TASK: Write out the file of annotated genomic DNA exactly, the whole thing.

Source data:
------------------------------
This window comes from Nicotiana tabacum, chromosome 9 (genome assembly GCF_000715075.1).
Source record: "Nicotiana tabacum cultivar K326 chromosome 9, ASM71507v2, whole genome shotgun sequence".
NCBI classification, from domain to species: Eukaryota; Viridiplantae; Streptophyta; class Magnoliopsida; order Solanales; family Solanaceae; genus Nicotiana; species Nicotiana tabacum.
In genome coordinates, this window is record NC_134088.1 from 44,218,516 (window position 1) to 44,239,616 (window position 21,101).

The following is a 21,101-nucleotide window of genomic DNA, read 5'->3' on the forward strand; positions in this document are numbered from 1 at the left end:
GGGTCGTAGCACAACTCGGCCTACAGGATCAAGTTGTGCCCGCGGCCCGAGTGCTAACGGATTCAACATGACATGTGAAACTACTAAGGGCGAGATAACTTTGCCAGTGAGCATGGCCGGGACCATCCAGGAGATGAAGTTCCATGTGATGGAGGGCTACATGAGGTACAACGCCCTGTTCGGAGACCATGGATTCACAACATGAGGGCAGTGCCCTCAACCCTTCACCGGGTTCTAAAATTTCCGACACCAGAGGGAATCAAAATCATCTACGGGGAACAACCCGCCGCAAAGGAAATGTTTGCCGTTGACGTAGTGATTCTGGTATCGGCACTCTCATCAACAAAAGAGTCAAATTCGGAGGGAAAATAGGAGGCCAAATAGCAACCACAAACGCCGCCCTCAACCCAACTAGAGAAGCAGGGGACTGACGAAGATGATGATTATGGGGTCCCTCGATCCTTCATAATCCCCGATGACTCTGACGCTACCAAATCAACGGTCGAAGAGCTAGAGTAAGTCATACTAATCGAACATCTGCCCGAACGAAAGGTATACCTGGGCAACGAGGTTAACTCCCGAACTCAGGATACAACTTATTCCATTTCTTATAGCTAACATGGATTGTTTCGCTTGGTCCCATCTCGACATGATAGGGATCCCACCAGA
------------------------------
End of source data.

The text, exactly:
This window comes from Nicotiana tabacum, chromosome 9 (genome assembly GCF_000715075.1).
Source record: "Nicotiana tabacum cultivar K326 chromosome 9, ASM71507v2, whole genome shotgun sequence".
NCBI classification, from domain to species: Eukaryota; Viridiplantae; Streptophyta; class Magnoliopsida; order Solanales; family Solanaceae; genus Nicotiana; species Nicotiana tabacum.
In genome coordinates, this window is record NC_134088.1 from 44,218,516 (window position 1) to 44,239,616 (window position 21,101).

The following is a 21,101-nucleotide window of genomic DNA, read 5'->3' on the forward strand; positions in this document are numbered from 1 at the left end:
GGGTCGTAGCACAACTCGGCCTACAGGATCAAGTTGTGCCCGCGGCCCGAGTGCTAACGGATTCAACATGACATGTGAAACTACTAAGGGCGAGATAACTTTGCCAGTGAGCATGGCCGGGACCATCCAGGAGATGAAGTTCCATGTGATGGAGGGCTACATGAGGTACAACGCCCTGTTCGGAGACCATGGATTCACAACATGAGGGCAGTGCCCTCAACCCTTCACCGGGTTCTAAAATTTCCGACACCAGAGGGAATCAAAATCATCTACGGGGAACAACCCGCCGCAAAGGAAATGTTTGCCGTTGACGTAGTGATTCTGGTATCGGCACTCTCATCAACAAAAGAGTCAAATTCGGAGGGAAAATAGGAGGCCAAATAGCAACCACAAACGCCGCCCTCAACCCAACTAGAGAAGCAGGGGACTGACGAAGATGATGATTATGGGGTCCCTCGATCCTTCATAATCCCCGATGACTCTGACGCTACCAAATCAACGGTCGAAGAGCTAGAGTAAGTCATACTAATCGAACATCTGCCCGAACGAAAGGTATACCTGGGCAACGAGGTTAACTCCCGAACTCAGGATACAACTTATTCCATTTCTTATAGCTAACATGGATTGTTTCGCTTGGTCCCATCTCGACATGATAGGGATCCCACCAGA